Denis Lebel, deputy leader of the Conservative Party and former minister in Stephen Harper’s government, will be resigning his seat of Lac-Saint-Jean over the summer. When a vote is held to replace him, it could be a tough test of Andrew Scheer’s new leadership of the Conservatives.
It also will provide a glimpse of where the Liberals and NDP stand in the province — and whether the Bloc Québécois has any future under its new leader, Martine Ouellet.
Lac-Saint-Jean, a riding north of Quebec City in the Saguenay–Lac-Saint-Jean region, was first won by Lebel in a 2007 byelection when the riding was known as Roberval–Lac-Saint-Jean.
Lebel has since been re-elected three times, most recently in 2015. But his share of the vote in that election fell by nine points. With 33.3 per cent of ballots cast, Lebel just narrowly defeated the NDP’s Gisèle Dallaire, who captured 28.5 per cent of the vote.
The Bloc and Liberal candidates trailed with 18.4 per cent of the vote apiece.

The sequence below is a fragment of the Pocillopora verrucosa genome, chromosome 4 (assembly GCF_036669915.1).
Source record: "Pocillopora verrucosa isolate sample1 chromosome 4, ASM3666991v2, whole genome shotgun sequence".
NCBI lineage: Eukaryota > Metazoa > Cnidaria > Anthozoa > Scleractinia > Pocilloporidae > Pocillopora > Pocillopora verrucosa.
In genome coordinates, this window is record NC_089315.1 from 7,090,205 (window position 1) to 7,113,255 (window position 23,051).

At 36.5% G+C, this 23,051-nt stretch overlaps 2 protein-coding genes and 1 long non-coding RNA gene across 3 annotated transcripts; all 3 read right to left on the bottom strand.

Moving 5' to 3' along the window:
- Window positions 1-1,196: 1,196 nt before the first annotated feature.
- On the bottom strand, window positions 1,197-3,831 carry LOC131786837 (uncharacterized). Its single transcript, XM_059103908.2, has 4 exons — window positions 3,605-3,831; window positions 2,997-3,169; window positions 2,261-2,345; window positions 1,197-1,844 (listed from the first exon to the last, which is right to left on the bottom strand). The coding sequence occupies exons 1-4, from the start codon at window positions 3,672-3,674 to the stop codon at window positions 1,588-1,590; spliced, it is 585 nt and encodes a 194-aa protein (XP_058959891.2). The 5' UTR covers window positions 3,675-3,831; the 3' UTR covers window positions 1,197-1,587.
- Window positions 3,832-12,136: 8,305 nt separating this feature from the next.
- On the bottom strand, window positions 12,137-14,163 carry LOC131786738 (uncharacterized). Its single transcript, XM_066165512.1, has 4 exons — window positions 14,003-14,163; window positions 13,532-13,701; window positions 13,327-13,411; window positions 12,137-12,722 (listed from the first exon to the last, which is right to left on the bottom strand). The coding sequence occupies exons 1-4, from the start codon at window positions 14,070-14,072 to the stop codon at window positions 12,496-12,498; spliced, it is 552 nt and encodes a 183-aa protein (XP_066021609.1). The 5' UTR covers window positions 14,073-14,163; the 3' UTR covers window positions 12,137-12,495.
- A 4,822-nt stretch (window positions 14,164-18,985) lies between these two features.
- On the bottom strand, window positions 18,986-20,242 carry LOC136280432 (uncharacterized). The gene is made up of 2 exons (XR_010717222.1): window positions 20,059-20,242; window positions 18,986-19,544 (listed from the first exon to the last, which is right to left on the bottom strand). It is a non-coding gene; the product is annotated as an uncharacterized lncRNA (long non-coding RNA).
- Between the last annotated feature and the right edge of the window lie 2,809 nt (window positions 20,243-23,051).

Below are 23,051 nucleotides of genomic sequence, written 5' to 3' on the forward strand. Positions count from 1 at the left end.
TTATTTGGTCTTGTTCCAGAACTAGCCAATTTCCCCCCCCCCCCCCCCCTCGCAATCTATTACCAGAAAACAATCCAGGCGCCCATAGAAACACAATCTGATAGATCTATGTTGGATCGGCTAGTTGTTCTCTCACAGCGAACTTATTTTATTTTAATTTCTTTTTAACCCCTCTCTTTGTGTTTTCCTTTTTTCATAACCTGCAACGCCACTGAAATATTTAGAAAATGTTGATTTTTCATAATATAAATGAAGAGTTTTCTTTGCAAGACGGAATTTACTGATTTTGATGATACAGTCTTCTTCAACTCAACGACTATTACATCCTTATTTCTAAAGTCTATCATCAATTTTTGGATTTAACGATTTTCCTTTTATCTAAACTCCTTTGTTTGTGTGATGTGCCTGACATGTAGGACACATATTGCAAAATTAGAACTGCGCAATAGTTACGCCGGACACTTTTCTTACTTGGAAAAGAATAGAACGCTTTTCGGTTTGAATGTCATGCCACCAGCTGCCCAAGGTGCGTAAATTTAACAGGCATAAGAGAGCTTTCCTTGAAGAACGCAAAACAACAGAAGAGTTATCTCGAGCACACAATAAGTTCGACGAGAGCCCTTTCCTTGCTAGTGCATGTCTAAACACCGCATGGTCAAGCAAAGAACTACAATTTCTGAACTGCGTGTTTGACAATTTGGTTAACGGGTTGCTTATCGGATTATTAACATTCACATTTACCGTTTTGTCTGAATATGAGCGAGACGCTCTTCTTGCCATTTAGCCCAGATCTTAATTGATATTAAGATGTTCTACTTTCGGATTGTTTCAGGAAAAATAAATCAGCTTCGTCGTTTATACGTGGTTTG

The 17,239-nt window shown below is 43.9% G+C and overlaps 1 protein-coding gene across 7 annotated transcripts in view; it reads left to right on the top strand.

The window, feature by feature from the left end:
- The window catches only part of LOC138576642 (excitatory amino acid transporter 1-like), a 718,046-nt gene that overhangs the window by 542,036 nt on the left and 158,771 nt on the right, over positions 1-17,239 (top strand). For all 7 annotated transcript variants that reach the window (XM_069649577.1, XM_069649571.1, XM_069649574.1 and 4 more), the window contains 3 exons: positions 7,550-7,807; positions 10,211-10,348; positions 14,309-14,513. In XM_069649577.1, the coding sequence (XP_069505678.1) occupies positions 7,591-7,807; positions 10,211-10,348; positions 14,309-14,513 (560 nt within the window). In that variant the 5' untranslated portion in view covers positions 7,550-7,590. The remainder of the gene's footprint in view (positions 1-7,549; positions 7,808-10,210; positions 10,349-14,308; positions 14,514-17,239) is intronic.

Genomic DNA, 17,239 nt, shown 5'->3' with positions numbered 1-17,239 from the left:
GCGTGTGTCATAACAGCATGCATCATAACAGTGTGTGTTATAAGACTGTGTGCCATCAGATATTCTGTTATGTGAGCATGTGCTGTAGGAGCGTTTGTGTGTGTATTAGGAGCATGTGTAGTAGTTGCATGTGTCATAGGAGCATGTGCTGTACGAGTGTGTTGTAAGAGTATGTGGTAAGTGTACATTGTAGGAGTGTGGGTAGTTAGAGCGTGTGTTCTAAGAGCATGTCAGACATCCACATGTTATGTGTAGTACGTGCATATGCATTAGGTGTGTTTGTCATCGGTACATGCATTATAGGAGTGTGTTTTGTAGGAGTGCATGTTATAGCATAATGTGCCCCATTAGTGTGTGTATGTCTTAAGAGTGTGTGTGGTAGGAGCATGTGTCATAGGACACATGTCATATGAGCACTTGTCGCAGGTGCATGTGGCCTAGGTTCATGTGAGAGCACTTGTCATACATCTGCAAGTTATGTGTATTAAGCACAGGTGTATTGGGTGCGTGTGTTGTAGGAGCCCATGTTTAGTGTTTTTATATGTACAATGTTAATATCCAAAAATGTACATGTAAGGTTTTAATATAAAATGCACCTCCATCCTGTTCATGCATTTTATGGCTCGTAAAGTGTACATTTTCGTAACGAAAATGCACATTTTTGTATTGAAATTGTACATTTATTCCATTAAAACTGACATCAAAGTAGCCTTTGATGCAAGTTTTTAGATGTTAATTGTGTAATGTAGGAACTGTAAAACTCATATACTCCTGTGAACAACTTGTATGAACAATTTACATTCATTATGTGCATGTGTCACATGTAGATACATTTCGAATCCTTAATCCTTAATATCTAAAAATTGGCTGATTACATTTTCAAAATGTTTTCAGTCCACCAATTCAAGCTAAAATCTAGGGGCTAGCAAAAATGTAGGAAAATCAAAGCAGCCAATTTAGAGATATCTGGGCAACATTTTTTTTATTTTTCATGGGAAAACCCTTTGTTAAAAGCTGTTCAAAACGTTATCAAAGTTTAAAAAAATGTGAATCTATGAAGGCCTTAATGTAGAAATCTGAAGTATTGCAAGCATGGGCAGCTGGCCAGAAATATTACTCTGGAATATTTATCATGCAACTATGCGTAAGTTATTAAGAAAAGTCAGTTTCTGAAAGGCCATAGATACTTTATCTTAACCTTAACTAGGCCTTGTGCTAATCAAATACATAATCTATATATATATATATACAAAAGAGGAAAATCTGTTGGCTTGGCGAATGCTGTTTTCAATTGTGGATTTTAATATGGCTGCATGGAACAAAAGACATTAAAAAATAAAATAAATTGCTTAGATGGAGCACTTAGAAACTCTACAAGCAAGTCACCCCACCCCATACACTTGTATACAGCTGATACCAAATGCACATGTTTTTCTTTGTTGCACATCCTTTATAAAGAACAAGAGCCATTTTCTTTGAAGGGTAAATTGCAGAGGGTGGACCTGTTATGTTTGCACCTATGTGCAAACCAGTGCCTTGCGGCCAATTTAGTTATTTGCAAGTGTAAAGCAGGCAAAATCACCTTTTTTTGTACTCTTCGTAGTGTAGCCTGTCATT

But with Quebec now showing some of the most volatile poll numbers in the country, the riding could be a toss-up whenever the byelection is called — and all four parties will have something to prove.
Scheer’s first real test?
Lac-Saint-Jean might prove a real challenge for Scheer. It won’t be his only electoral test, however, as a byelection will be needed to replace Rona Ambrose in the Alberta riding of Sturgeon River–Parkland.
But that is a Conservative stronghold. In Lac-Saint-Jean, Scheer will be tasked with retaining a close seat in a province that helped deliver him the party’s leadership.
Lebel was a former mayor of the town of Roberval within the riding and his candidacy was instrumental in the party’s 2007 win there. Since 2011, Lebel has been the sole Conservative MP in the Saguenay–Lac-Saint-Jean region.
His decline in support in 2015 — when the Conservatives marginally increased their share of the vote province-wide — should be of…